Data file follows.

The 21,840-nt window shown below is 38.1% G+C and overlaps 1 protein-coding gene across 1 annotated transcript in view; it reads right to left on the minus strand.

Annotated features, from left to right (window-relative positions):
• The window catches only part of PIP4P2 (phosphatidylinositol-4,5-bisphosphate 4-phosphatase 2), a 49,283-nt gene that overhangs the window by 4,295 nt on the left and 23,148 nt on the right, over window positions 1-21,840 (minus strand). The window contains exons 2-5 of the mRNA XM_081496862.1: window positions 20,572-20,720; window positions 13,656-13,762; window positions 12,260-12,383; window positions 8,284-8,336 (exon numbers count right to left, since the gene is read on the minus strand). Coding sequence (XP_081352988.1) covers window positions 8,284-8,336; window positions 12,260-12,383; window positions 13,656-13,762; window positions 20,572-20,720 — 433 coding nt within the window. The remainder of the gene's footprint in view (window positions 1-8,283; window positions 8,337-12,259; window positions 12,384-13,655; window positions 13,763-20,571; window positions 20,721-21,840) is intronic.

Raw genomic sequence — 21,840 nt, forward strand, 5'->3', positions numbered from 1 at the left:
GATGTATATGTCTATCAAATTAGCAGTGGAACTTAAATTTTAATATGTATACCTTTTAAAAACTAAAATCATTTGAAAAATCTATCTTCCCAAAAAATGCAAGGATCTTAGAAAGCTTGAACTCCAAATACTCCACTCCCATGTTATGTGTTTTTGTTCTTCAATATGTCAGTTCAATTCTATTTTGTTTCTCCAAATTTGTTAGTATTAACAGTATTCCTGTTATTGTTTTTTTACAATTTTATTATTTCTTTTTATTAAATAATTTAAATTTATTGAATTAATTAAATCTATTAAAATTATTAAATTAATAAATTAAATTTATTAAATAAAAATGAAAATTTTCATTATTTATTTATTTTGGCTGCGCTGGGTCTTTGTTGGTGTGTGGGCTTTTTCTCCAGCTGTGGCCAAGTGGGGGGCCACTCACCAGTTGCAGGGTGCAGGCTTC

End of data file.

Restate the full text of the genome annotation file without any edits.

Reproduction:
The 21,840-nt window shown below is 38.1% G+C and overlaps 1 protein-coding gene across 1 annotated transcript in view; it reads right to left on the minus strand.

Annotated features, from left to right (window-relative positions):
• The window catches only part of PIP4P2 (phosphatidylinositol-4,5-bisphosphate 4-phosphatase 2), a 49,283-nt gene that overhangs the window by 4,295 nt on the left and 23,148 nt on the right, over window positions 1-21,840 (minus strand). The window contains exons 2-5 of the mRNA XM_081496862.1: window positions 20,572-20,720; window positions 13,656-13,762; window positions 12,260-12,383; window positions 8,284-8,336 (exon numbers count right to left, since the gene is read on the minus strand). Coding sequence (XP_081352988.1) covers window positions 8,284-8,336; window positions 12,260-12,383; window positions 13,656-13,762; window positions 20,572-20,720 — 433 coding nt within the window. The remainder of the gene's footprint in view (window positions 1-8,283; window positions 8,337-12,259; window positions 12,384-13,655; window positions 13,763-20,571; window positions 20,721-21,840) is intronic.

Raw genomic sequence — 21,840 nt, forward strand, 5'->3', positions numbered from 1 at the left:
GATGTATATGTCTATCAAATTAGCAGTGGAACTTAAATTTTAATATGTATACCTTTTAAAAACTAAAATCATTTGAAAAATCTATCTTCCCAAAAAATGCAAGGATCTTAGAAAGCTTGAACTCCAAATACTCCACTCCCATGTTATGTGTTTTTGTTCTTCAATATGTCAGTTCAATTCTATTTTGTTTCTCCAAATTTGTTAGTATTAACAGTATTCCTGTTATTGTTTTTTTACAATTTTATTATTTCTTTTTATTAAATAATTTAAATTTATTGAATTAATTAAATCTATTAAAATTATTAAATTAATAAATTAAATTTATTAAATAAAAATGAAAATTTTCATTATTTATTTATTTTGGCTGCGCTGGGTCTTTGTTGGTGTGTGGGCTTTTTCTCCAGCTGTGGCCAAGTGGGGGGCCACTCACCAGTTGCAGGGTGCAGGCTTC